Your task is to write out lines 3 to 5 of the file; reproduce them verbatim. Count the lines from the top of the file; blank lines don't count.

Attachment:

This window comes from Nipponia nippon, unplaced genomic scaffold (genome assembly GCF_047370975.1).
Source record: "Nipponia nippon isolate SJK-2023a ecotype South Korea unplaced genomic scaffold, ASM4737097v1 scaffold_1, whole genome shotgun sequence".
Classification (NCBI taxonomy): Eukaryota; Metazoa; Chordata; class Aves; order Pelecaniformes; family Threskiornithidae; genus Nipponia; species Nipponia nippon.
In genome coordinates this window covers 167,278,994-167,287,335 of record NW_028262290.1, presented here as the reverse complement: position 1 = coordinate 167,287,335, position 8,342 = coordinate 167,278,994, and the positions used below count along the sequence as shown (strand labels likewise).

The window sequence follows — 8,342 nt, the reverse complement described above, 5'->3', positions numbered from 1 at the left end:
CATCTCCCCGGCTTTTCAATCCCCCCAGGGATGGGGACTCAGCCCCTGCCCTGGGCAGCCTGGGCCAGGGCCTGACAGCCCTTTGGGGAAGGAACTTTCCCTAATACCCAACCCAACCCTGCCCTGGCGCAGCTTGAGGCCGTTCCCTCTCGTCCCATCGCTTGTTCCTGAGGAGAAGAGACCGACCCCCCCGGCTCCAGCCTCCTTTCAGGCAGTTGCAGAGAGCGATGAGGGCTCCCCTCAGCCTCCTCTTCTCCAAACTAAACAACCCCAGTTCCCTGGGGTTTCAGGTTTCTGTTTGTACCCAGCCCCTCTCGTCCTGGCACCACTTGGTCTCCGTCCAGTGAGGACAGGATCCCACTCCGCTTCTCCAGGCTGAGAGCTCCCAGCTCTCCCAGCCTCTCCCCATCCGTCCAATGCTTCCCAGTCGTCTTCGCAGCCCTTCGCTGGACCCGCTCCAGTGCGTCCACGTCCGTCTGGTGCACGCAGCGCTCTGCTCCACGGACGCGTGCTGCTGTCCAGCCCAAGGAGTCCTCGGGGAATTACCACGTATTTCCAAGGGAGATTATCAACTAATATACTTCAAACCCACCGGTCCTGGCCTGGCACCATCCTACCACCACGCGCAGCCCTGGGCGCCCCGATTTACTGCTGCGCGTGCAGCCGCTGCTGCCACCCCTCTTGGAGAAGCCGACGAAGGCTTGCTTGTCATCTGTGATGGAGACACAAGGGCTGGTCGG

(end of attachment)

Classification (NCBI taxonomy): Eukaryota; Metazoa; Chordata; class Aves; order Pelecaniformes; family Threskiornithidae; genus Nipponia; species Nipponia nippon.
In genome coordinates this window covers 167,278,994-167,287,335 of record NW_028262290.1, presented here as the reverse complement: position 1 = coordinate 167,287,335, position 8,342 = coordinate 167,278,994, and the positions used below count along the sequence as shown (strand labels likewise).

The window sequence follows — 8,342 nt, the reverse complement described above, 5'->3', positions numbered from 1 at the left end: